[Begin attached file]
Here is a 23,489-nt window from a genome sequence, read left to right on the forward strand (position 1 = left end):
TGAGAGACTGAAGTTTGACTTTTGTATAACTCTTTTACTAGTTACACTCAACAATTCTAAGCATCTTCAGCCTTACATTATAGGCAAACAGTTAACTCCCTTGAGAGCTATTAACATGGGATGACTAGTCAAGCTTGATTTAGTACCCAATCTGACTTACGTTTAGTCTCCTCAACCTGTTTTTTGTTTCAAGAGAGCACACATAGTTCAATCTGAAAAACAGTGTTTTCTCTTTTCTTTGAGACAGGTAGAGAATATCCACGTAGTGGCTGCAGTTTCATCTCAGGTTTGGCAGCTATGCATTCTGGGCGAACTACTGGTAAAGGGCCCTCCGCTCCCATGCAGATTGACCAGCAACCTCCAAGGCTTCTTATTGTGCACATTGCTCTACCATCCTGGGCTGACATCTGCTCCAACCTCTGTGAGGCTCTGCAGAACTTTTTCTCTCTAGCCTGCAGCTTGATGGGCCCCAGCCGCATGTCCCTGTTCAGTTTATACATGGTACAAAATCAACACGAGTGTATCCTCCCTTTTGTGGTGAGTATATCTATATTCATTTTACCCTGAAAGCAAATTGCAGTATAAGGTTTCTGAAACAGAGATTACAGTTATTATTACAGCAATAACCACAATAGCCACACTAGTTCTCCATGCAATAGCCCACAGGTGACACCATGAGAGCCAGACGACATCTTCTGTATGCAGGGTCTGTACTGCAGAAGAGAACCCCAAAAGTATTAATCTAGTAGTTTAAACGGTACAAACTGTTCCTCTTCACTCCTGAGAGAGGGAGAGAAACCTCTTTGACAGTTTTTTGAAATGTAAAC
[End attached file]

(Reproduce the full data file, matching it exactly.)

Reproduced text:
Here is a 23,489-nt window from a genome sequence, read left to right on the forward strand (position 1 = left end):
TGAGAGACTGAAGTTTGACTTTTGTATAACTCTTTTACTAGTTACACTCAACAATTCTAAGCATCTTCAGCCTTACATTATAGGCAAACAGTTAACTCCCTTGAGAGCTATTAACATGGGATGACTAGTCAAGCTTGATTTAGTACCCAATCTGACTTACGTTTAGTCTCCTCAACCTGTTTTTTGTTTCAAGAGAGCACACATAGTTCAATCTGAAAAACAGTGTTTTCTCTTTTCTTTGAGACAGGTAGAGAATATCCACGTAGTGGCTGCAGTTTCATCTCAGGTTTGGCAGCTATGCATTCTGGGCGAACTACTGGTAAAGGGCCCTCCGCTCCCATGCAGATTGACCAGCAACCTCCAAGGCTTCTTATTGTGCACATTGCTCTACCATCCTGGGCTGACATCTGCTCCAACCTCTGTGAGGCTCTGCAGAACTTTTTCTCTCTAGCCTGCAGCTTGATGGGCCCCAGCCGCATGTCCCTGTTCAGTTTATACATGGTACAAAATCAACACGAGTGTATCCTCCCTTTTGTGGTGAGTATATCTATATTCATTTTACCCTGAAAGCAAATTGCAGTATAAGGTTTCTGAAACAGAGATTACAGTTATTATTACAGCAATAACCACAATAGCCACACTAGTTCTCCATGCAATAGCCCACAGGTGACACCATGAGAGCCAGACGACATCTTCTGTATGCAGGGTCTGTACTGCAGAAGAGAACCCCAAAAGTATTAATCTAGTAGTTTAAACGGTACAAACTGTTCCTCTTCACTCCTGAGAGAGGGAGAGAAACCTCTTTGACAGTTTTTTGAAATGTAAAC